Think of Switzerland and you’ll most likely picture mountains and chocolate (or even mountains of chocolate). A trip to the country at the heart of Europe, though not actually in the European Union, will most likely affirm every cliché you already have of Heidi’s homeland: the landscape is spectacular, the chocolate is delicious, the trains do run on time and, yes, the Swiss are a little reserved.
There are a few basic rules to remember when visiting Switzerland. Nothing too serious – you aren’t expected to know how to yodel – but simply some local tips that will help you discover that there’s more to Switzerland than banks and skis, francs and cheese.
Switzerland has four national languages but very few people speak all four. German is the most common, spoken mainly in the central and eastern parts, then French in the west, and Italian in the south. The fourth language, Romansh, is the mother tongue for just a few thousand people in the mountains so you’re more likely to hear English being spoken as that is the unofficial fifth language and sometimes the only one that the Swiss have in common with each other.
2) Cuckoo clocks are not Swiss
They might be in every souvenir shop but they are in fact German in origin. So while the Swiss are happy to sell them to willing tourists, canny shoppers buy something truly Swiss instead, like a hand-carved wooden cow or a penknife with 72 functions.
Lake Thun © Switzerland Tourism
Punctuality is a way of life, especially when it comes to train timetables. If a train is due to leave at 13:04, then it will leave at 13:04. Connections across the whole transport network, including buses and cable cars, are usually planned down to the last second so don’t make the mistake of being late.
There is no Q in Switzerland. The Swiss are polite in almost every situation but simply can’t form an orderly queue unless forced to. At tram stops and ski lifts, it’s every man, woman and child for themselves. Sharpen your elbows to survive the crush.
Sunset in the Alps © Switzerland Tourism
Fondue is the Swiss gift to the culinary world but it has to be eaten the right way. This is a social meal for two or more so there are rules to be followed. The fork should not touch your lips, teeth or tongue as it has to go back into the pot. And the crispy bit that’s left at the bottom is for sharing, not just for the fastest fork in the room.
Sundays still exist in Switzerland. Forget about going shopping as the shops are closed (except in the train stations) and don’t expect town centres to be lively. A Swiss Sunday feels like being in England in about 1980, except that the trains run a perfect service just like any other day. If you want to have a true Swiss Sunday, then go for a walk, bearing in mind that in Switzerland it usually involves a steep slope at some point.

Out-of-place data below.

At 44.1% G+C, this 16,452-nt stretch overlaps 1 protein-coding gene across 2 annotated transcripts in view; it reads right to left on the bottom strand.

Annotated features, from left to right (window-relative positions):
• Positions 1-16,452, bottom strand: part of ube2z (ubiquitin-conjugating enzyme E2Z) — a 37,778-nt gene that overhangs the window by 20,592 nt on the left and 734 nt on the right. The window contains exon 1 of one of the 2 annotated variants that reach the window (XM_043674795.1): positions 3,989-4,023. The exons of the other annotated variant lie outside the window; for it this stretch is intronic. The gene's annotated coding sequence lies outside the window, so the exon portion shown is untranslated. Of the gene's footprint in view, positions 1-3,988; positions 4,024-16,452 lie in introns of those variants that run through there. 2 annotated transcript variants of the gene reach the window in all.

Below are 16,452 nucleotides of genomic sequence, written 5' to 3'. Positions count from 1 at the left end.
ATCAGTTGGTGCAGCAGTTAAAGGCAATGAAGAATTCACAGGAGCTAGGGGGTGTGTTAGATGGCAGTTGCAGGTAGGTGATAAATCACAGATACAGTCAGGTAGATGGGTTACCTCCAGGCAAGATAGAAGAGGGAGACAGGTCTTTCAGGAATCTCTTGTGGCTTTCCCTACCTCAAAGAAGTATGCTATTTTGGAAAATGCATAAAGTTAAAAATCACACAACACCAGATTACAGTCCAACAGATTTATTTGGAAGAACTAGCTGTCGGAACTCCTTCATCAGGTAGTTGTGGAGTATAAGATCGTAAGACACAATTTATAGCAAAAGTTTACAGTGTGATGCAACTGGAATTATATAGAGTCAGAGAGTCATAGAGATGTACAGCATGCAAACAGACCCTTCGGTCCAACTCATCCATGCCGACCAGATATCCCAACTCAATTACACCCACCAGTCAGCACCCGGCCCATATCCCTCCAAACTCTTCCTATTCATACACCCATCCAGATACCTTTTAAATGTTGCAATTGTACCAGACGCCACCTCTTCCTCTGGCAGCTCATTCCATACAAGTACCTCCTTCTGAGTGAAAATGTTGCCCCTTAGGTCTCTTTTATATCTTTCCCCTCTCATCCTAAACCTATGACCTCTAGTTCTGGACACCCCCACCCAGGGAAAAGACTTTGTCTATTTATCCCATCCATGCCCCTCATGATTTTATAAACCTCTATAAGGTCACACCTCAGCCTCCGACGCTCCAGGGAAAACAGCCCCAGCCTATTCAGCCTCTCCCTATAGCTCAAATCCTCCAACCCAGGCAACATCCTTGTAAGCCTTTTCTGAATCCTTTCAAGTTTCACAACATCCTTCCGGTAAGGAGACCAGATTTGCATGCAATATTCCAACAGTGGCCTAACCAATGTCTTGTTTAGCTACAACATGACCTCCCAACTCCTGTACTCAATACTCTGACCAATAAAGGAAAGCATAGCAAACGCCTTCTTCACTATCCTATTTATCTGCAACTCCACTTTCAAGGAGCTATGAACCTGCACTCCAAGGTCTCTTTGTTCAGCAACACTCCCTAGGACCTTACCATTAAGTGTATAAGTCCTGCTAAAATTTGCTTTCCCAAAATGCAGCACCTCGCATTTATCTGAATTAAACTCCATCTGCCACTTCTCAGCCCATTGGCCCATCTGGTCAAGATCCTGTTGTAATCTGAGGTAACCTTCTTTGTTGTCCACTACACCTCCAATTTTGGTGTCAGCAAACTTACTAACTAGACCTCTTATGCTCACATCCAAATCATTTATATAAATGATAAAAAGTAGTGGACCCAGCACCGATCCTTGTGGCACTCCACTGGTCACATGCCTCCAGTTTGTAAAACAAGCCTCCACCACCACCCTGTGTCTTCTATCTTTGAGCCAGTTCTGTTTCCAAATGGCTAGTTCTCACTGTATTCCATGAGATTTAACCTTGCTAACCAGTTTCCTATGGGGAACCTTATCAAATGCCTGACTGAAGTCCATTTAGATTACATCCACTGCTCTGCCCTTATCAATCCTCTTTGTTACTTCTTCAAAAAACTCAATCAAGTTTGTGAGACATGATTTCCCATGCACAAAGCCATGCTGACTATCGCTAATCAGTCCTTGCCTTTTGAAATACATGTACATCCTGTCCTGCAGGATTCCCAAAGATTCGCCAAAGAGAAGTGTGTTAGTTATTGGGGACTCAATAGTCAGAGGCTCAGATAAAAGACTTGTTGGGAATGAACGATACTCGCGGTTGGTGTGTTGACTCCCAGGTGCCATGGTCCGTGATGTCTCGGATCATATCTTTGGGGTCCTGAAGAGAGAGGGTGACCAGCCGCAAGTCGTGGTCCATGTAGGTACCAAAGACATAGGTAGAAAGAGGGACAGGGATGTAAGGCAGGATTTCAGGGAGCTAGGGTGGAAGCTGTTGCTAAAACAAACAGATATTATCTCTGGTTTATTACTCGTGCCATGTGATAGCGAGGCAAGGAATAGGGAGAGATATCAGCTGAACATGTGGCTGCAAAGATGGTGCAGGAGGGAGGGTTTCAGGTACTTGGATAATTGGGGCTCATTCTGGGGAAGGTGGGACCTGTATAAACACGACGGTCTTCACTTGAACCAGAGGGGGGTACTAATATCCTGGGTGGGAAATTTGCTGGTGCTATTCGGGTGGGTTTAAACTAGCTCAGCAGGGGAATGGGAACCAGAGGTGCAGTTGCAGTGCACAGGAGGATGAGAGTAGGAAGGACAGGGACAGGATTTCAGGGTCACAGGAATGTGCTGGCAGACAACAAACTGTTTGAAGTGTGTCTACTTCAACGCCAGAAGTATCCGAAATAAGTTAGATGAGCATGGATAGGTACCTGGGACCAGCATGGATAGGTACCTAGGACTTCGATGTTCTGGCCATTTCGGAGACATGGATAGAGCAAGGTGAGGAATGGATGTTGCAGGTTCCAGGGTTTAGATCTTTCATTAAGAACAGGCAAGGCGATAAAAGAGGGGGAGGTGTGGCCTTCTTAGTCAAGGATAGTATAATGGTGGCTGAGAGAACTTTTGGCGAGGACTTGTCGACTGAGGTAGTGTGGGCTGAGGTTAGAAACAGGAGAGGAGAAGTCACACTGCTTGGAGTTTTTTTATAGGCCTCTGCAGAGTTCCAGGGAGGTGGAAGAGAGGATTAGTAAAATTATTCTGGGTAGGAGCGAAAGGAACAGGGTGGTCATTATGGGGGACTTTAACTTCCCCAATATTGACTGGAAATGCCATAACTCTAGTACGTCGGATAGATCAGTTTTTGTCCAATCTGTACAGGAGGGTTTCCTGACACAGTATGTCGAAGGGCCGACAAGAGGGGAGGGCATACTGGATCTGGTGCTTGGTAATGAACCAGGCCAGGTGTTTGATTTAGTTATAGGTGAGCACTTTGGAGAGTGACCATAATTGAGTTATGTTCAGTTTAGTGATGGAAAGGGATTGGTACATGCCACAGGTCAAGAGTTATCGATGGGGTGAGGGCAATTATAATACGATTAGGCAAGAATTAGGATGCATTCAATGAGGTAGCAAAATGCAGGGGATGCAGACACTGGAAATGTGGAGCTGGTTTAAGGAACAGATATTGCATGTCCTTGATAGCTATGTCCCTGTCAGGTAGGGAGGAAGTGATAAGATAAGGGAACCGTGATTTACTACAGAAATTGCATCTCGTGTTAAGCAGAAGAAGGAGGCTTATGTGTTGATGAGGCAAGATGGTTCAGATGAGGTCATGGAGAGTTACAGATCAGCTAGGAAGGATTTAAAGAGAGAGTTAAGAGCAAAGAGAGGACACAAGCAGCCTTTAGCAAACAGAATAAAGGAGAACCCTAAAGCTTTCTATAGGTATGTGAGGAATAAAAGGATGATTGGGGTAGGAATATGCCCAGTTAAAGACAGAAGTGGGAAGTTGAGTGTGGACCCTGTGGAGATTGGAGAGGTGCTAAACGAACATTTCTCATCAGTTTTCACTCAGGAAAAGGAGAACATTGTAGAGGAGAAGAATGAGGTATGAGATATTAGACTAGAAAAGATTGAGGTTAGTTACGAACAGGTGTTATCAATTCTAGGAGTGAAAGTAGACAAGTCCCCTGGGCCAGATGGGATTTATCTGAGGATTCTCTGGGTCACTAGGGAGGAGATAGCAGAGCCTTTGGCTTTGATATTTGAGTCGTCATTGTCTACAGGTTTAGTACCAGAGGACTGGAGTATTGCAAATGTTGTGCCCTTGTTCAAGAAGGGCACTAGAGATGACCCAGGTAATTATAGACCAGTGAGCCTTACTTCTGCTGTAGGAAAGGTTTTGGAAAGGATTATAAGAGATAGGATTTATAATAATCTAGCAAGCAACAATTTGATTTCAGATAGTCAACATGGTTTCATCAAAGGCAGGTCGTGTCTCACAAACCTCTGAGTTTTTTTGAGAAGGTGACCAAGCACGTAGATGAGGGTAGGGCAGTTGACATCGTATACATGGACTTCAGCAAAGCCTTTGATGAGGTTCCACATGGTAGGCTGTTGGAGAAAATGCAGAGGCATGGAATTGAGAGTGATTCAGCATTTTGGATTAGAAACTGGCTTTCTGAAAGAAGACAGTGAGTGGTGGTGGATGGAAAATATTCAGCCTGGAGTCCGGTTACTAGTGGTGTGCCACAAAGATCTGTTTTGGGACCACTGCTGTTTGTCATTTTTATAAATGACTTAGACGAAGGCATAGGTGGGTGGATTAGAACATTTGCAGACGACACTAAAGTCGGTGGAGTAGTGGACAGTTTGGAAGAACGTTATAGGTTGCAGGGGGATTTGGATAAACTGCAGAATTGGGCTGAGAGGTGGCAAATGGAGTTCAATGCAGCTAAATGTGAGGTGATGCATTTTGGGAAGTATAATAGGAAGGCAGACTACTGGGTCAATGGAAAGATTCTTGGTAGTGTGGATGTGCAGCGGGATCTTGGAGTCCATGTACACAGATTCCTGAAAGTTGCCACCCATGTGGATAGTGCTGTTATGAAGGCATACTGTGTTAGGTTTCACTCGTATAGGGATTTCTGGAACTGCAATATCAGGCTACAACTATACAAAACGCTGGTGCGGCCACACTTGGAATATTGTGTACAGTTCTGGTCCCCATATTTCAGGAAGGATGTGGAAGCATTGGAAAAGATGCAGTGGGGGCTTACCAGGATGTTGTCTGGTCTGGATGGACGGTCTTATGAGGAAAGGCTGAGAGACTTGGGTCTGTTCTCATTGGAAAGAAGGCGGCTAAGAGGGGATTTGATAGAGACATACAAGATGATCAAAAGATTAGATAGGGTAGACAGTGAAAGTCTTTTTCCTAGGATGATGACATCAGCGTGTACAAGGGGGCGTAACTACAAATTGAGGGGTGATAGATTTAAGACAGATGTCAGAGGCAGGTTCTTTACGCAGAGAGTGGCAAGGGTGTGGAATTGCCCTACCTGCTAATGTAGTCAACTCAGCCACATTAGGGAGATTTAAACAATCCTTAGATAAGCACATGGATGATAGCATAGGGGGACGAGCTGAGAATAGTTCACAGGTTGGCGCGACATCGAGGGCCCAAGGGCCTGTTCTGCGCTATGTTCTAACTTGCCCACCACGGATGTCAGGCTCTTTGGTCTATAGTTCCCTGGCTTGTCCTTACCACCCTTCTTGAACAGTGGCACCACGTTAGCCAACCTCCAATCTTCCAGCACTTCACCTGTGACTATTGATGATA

Engadin Skiing © Switzerland Tourism
7) Cash is king
Never worry about paying for something small with a large note. Cash is king in the Alpine Republic and so Swiss shops always have change, even for a 1000-franc note (and they do exist!), though you might not get much back as prices can be quite high. There are still a few places that don’t accept credit cards even in 2015, so make sure you have some cash in hand.
Lunchtime begins promptly at 12 noon, when building sites fall silent, children go home from school and offices are empty. Try to get a table at 12.15 in most restaurants and you’ll be out of luck; come at 13.30 and very often the kitchen will have stopped serving hot food. Many shops outside the busy city centres still close for two hours from 12 so that workers can enjoy their lunch break in peace.
Bachalpsee Lake Grindelwald © My Switzerland
9) National drink
Switzerland has a national drink. Rivella: a beverage that only the Swiss can truly love. It’s made from milk serum (no, really) and comes various guises, all equally unpalatable. It’s the Swiss equivalent of Marmite – you love it or loathe it.
It’s all in the voice. The traditional sound of Switzerland and the other Alpine countries, yodelling developed into song in the 19th century. Yodelling had its origins in the call from mountain to mountain, the communication from Alp to Alp. Recognisable from the very first few notes, this Alpine music has the love for nature and home as its central themes.
Diccon Bewes is an Englishman and chocolate lover who has lived in Switzerland for ten years. Both his books - Swiss Watching and Slow Train to Switzerland - became international bestsellers. For more information, visit his website (www.dicconbewes.com).